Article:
we can get the object for the td element containing text "User Name" with findByText("User").  We can  get the table object with the call findParent(findByText("User"), "TABLE").  Notice that findByText() also accepts an optional index argument that can be used to specify the index of the object in case there are more than one object containing the specified text.

  5. Search by restricting the search range: Most find-methods of IeDhtml search within the find scope object which is by default the whole document object. The find scope can be changed by the method setFindScope(). By restricting the find scope we can do more stable and precise search operations. For instance, many web pages contain multiple tables for different sections of the page (e.g. one for navigation, one for advertisement, etc.). If a test script is only interested in a particular section the script can set the find scope to the corresponding table object,  so that all find-operations will be done within that table. In this way all changes in the rest of the page won't affect the test script.

Dealing with Frames

If page is built with frames each frame contains a DHTML document object. Those document objects are, more or less, independent from each other. Most APIs of the IeDhtml class work on a single document object at a time. When the tested page is a document with frames, the test script must call setFrame(idx_or_id) to select one default frame (therefor the default document) before perform any particular testing task. The selection of the default frame is persistent in the sense that after each submission task the this.doc object will automatically set to the document object of the selected frame by the checkSubmit() method (more information on checkSubmit() latter).

Normally, a page has a top-level document that specifies the hierarchical frameset+frame structure. Each frame itself refers to non-frame HTML document. In this case we just need to call setFrame() with the index or the id of the frame regardless of how the frame is nested in the structure. Sometimes there are framed pages whose frame elements refers to another framed document. In this case we can't use a single index or id to locate a frame, since the index and id are only valid within the document containing it.  We have to use a second index or id to address the frame nested in the second document. The syntax to use multiple indices or ids is this.setFrame("idx_or_id_1/idx_or_id_2") where idx_or_id_1 is the index or id of the frame that contains the second document; idx_or_id_2 is the index or id of the target frame within the second document.

It should be pointed out that, for security reasons, Internet Explorer only allows cross-frame scripting if the frames are from the same domain (i.e. ieunit.sourceforge.net). This restriction leads the restriction for IeUnit that all frames of a page and the parent window must come from one domain.  Let's hope that the future version of Internet Explorer will provide certain mechanism to allow trusted scripts to access the document model located in foreign frames (the Internet Explorer itself obviously can already directly access all frames).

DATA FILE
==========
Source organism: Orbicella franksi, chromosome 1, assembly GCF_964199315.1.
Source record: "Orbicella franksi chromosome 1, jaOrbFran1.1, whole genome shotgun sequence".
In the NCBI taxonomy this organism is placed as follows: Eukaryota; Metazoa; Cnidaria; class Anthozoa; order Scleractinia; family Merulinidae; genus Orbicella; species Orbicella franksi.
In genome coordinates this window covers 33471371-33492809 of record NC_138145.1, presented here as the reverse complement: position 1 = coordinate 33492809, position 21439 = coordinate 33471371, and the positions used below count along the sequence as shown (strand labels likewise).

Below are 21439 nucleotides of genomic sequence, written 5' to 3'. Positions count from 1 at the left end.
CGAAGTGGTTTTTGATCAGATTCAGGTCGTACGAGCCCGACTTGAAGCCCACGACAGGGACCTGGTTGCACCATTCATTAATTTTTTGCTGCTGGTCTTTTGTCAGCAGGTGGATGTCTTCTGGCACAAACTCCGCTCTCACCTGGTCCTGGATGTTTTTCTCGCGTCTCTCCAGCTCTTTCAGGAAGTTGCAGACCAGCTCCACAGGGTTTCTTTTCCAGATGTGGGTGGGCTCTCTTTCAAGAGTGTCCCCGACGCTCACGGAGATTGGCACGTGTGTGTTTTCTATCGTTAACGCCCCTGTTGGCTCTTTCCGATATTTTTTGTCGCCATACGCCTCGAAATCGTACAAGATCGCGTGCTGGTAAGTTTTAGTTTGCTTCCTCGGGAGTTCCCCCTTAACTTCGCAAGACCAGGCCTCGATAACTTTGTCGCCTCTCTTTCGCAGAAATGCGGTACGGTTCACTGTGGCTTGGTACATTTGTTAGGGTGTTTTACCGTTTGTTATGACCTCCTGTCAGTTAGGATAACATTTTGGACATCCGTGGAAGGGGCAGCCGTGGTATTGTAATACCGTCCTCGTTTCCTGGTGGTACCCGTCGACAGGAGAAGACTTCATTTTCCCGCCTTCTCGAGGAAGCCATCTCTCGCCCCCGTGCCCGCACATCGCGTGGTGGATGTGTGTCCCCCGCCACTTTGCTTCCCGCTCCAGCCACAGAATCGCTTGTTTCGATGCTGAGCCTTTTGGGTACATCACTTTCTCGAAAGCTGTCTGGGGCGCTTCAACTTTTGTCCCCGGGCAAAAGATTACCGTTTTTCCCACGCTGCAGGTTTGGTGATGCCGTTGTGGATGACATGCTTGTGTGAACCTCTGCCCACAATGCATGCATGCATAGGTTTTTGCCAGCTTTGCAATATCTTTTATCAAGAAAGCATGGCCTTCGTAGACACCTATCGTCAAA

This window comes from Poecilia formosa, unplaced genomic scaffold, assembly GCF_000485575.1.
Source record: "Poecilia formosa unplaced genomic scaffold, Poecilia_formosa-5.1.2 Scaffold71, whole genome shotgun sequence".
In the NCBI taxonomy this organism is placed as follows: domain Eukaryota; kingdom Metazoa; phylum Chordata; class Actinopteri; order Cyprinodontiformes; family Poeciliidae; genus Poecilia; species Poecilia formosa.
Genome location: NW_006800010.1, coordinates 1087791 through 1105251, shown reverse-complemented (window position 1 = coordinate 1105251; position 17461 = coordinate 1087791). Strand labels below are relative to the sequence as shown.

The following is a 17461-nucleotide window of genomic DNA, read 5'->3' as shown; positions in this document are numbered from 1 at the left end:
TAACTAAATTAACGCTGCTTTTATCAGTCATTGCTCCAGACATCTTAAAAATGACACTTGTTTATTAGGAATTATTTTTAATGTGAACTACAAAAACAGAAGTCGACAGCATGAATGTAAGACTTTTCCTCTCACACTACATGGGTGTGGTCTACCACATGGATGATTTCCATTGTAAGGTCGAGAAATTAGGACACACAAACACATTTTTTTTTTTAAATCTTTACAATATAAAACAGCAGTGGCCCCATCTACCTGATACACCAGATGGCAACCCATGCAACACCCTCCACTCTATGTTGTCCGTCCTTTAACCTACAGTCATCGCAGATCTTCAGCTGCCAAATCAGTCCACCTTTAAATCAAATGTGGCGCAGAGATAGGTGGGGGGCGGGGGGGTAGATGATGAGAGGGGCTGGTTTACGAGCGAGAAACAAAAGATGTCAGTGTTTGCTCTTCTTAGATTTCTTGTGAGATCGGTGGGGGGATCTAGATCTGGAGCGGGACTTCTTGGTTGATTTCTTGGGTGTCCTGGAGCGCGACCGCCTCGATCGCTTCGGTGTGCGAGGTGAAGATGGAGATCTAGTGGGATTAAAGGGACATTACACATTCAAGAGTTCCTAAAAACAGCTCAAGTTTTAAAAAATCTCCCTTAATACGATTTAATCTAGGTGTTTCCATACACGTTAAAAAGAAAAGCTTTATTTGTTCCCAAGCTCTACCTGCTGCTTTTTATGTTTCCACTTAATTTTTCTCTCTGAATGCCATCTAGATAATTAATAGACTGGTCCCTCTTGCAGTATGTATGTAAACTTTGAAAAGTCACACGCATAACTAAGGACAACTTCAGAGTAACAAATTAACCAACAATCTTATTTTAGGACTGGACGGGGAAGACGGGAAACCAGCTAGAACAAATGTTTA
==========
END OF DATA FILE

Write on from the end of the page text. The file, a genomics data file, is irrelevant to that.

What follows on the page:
Submit Operation and Timeout Control

An IeUnit test script triggers submit operations either by methods like clickLink() and clickButton(), or directly by calling DHTML APIs like form.submit(). Since a JavaScript script runs asynchronously to the browser own process a script normally has to wait till the response page has been received and processed by the browser. To simplify the coding IeUnit provides the method checkSubmit()to do all those synchronization works. Methods like clickLink() and clickButton() implicitly call the checkSubmit() so that we don't need call checkSubmit(). If we call DHTML APIs directly to submit a page, e.g. call form.submit(),  we need to call checkSubmit() method afterwards.

When a script calls checkSubmit() this method basically does the following:

  1. Wait for a short time till the submission has been sent out to the web server.
  2. Periodically check the state of the page till the page's state becomes ready, or a pre-set timeout value has expired in this case an exception will be thrown.
  3. Update some internal session objects and states (like doc, win and findScope() ) with the response page.
  4. Wait for another short of time to allow possible embedded JavaScript code to complete.

The short time interval for the step 1 is controlled by the IeUnit property submitPause. The timeout value for step 2 is controlled by the property findTimeout. The two properties submitPause and findTimeout can be changed with the method setTime().  The wait time for step 2 is set to 0.2*submitPause. Notice that findTimeout is also used by other methods like waitForSuccess() and seekWindow().

In general we can roughly say that submitPause determines the minimal pause for each submit operation whereas findTimeout determines the maximal waiting time.

The default values for submitPause and findTimeout are 1 and 20 seconds respectively which can be changed through the configuration file Config.wjs.